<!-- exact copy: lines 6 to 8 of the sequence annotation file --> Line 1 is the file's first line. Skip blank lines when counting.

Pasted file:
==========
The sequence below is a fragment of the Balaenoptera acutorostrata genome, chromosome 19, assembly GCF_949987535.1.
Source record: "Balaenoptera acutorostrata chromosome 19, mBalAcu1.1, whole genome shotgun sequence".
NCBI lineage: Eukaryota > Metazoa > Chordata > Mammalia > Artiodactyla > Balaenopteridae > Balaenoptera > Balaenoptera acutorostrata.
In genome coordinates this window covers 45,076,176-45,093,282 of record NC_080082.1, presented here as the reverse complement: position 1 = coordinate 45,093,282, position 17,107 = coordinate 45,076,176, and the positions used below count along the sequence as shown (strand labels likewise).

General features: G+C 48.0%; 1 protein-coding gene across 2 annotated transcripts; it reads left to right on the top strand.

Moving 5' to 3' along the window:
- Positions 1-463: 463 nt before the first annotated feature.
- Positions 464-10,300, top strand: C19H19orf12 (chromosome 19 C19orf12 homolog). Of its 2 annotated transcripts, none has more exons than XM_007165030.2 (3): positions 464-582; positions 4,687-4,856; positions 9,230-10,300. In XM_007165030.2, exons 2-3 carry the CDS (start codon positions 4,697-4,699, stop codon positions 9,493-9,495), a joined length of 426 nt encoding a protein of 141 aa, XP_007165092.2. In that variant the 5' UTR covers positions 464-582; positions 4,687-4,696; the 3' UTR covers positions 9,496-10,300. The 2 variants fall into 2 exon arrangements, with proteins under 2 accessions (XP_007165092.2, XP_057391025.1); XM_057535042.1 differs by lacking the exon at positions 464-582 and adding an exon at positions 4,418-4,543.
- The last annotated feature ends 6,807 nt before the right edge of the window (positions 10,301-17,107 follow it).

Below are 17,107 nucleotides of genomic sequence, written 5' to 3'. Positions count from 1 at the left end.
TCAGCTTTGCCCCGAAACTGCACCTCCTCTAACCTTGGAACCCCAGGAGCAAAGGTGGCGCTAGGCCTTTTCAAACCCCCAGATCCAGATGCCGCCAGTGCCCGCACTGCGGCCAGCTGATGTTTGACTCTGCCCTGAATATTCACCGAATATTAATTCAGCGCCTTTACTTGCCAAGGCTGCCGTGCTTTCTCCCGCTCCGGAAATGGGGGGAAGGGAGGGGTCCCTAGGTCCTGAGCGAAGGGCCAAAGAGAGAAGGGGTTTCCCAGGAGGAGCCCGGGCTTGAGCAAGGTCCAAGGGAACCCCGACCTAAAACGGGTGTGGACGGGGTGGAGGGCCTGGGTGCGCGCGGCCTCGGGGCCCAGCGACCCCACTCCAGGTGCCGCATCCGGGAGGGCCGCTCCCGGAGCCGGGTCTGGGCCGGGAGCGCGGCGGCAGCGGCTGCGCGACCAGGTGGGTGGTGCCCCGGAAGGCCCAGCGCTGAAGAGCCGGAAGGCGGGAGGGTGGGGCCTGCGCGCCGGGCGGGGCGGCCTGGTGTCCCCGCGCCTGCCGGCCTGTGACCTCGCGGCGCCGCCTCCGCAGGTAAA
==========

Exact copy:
Moving 5' to 3' along the window:
- Positions 1-463: 463 nt before the first annotated feature.
- Positions 464-10,300, top strand: C19H19orf12 (chromosome 19 C19orf12 homolog). Of its 2 annotated transcripts, none has more exons than XM_007165030.2 (3): positions 464-582; positions 4,687-4,856; positions 9,230-10,300. In XM_007165030.2, exons 2-3 carry the CDS (start codon positions 4,697-4,699, stop codon positions 9,493-9,495), a joined length of 426 nt encoding a protein of 141 aa, XP_007165092.2. In that variant the 5' UTR covers positions 464-582; positions 4,687-4,696; the 3' UTR covers positions 9,496-10,300. The 2 variants fall into 2 exon arrangements, with proteins under 2 accessions (XP_007165092.2, XP_057391025.1); XM_057535042.1 differs by lacking the exon at positions 464-582 and adding an exon at positions 4,418-4,543.